New information-sharing bill passed by Singapore AML regime

Earlier this month, the Monetary Authority of Singapore (MAS) indicated that the Financial Services and Markets(Amended) Bill (FSM(A)B had been passed by parliament. The aim of the new legislation is to create a regulatory framework for MAS’ secure information-sharing platform which is set to be rolled out during 2024 and will require Financial Institutions (FI) to make use of the network to share customer and transaction information when “material risk thresholds” are breaches.

Currently, banks only have a single customer view hence when customer information can be shared between FIs where customers have multiple accounts with various institutions, behavioural trends become much more transparent and as a result, illicit activities can be identified more effectively.

Detection and prevention of financial crime

Known as the Collaborative Sharing of Money Laundering/Terrorist Financing Information and Cases (COSMIC)platform, the FSM (A)B bill will allow FIs to share information digitally in order to detect and prevent serious financial crime and in the process protect the privacy of legitimate customers.


The bill sets clear parameters regarding the way that information can be shared among participating FIs and the various scenarios that warrant the sharing of information. There are three ways that information can be shared which include:

·       When customers are placed on a watch list to alert participating FIs.

·       When FIs request information from other FIs.

·       When FIs provide information to one another in a proactive manner.

The new bill is applicable to the six major commercial banks in Singapore including Standard Chartered Bank,Citibank, DBS, UOB, HSBC and UOB and these institutions were jointly involved in the development of the digital platform. According to media outlets, the sharing of information between MAS and the mentioned FIs will occur on a voluntary basis in the initial phase which is expected to last two years. CNA reported that this approach will allow the platform to achieve operational stability while MAS engages FIs to calibrate features and address operational challenges. Following this, MAS aims to make the sharing of date mandatory for higher risk situations and will subsequently impose penalties on lenders that do not comply with the requirement of sharing information via the platform.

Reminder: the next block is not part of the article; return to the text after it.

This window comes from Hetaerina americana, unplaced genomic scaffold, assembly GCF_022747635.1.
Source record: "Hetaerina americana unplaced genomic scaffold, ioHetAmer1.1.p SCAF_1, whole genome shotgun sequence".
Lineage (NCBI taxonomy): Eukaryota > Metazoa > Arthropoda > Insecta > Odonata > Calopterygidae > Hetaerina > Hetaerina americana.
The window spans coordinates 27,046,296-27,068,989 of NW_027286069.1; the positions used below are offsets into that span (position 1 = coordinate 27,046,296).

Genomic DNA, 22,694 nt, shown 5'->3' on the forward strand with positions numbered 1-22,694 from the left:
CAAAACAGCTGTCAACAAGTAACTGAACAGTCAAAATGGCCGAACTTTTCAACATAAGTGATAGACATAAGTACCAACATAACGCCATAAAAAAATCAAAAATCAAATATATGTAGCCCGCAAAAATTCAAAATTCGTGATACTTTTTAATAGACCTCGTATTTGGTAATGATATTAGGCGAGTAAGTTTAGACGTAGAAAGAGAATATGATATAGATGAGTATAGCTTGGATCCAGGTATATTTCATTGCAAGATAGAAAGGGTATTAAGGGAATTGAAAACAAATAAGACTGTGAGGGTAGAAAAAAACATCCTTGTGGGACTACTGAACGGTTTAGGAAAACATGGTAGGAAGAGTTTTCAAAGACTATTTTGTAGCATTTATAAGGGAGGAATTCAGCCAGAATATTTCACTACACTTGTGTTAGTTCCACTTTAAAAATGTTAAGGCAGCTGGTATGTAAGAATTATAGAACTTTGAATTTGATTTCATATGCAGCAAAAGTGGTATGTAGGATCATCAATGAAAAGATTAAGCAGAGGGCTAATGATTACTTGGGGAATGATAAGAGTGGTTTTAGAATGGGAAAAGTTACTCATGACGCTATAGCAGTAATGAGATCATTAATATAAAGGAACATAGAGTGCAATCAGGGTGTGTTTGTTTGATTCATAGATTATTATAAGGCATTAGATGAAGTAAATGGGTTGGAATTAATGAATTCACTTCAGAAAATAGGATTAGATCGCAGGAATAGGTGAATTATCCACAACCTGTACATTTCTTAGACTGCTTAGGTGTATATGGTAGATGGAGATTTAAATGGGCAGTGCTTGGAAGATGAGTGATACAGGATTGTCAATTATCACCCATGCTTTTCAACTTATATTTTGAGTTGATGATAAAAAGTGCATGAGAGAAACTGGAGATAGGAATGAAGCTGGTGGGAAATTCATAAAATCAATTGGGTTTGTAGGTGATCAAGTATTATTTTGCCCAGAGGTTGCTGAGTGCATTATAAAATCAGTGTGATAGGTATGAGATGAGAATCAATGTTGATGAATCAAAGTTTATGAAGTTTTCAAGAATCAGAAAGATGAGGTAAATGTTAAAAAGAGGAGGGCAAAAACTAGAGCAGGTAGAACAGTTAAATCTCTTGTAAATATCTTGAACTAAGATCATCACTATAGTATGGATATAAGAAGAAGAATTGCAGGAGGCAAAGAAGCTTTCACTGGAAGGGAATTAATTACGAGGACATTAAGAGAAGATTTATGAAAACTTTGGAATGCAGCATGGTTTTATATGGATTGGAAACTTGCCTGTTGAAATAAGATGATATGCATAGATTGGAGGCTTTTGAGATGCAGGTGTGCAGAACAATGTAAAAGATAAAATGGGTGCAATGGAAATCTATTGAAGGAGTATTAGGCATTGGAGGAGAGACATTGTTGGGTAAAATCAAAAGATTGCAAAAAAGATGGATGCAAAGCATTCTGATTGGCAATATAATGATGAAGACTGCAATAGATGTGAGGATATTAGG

Priority areas

MAS has identified three major risk areas, based on past surveillance, which will be prioritised on the platform and include trade-based money laundering, the exploitation of legalpersons and proliferation financing and the evasion of international sanctions. Going forward, MAS plans to include more focus areas.


One of the board members of MAS, Mr. Tan said in a statement that while FIs have made significant strides in the fight against financial crime, they are currently unable to warn one another about unusual activity involving their customers given customer confidentiality obligations. He added that “Criminals exploit this by making illicit transactions through different financial institutions to avoid detection”. According to CNA reports, the bill also provides FIs with statutory protection from civil liability in respect of their disclosure of information via COSMIC, provided that the disclosure was done in accordance with the thresholds and made with reasonable care and in good faith.

Expert assistance

In the interest of complying with the new AML legislation, firms will have to ensure that their financial crime frameworks are aligned with the new requirements which include all AML policies and procedures.


Therefore, from a reputational point of view and to avoid hefty fines, it is imperative that firms remain compliant by implementing robust financial crime frameworks and constantly evaluate and mitigate all identified risks. Even well-established, global firms must review and test their controls on a regular basis to ensure its effectiveness.


Lysis Group can support firms in this regard because we have been designing and implementing effective and efficient global Financial Crime Compliance (FCC) and Client Lifecycle Management (CLM)solutions for more than 20 years.


Health Checks and Maturity Assessments are the first steps in assessing a firm’s financial crime framework because it depicts the current state of a firm’s AML and Counter Financing of Terrorism (CFT) controls and the level of regulatory compliance. The process can identify any regulatory gaps and/or areas of concern where the firm should take remedial steps to address the gaps.  The assessments are completed in line with current industry regulations and best practices against the firm’s business model and risk appetite.

More Posts
Browse all Posts

Offices across the globe.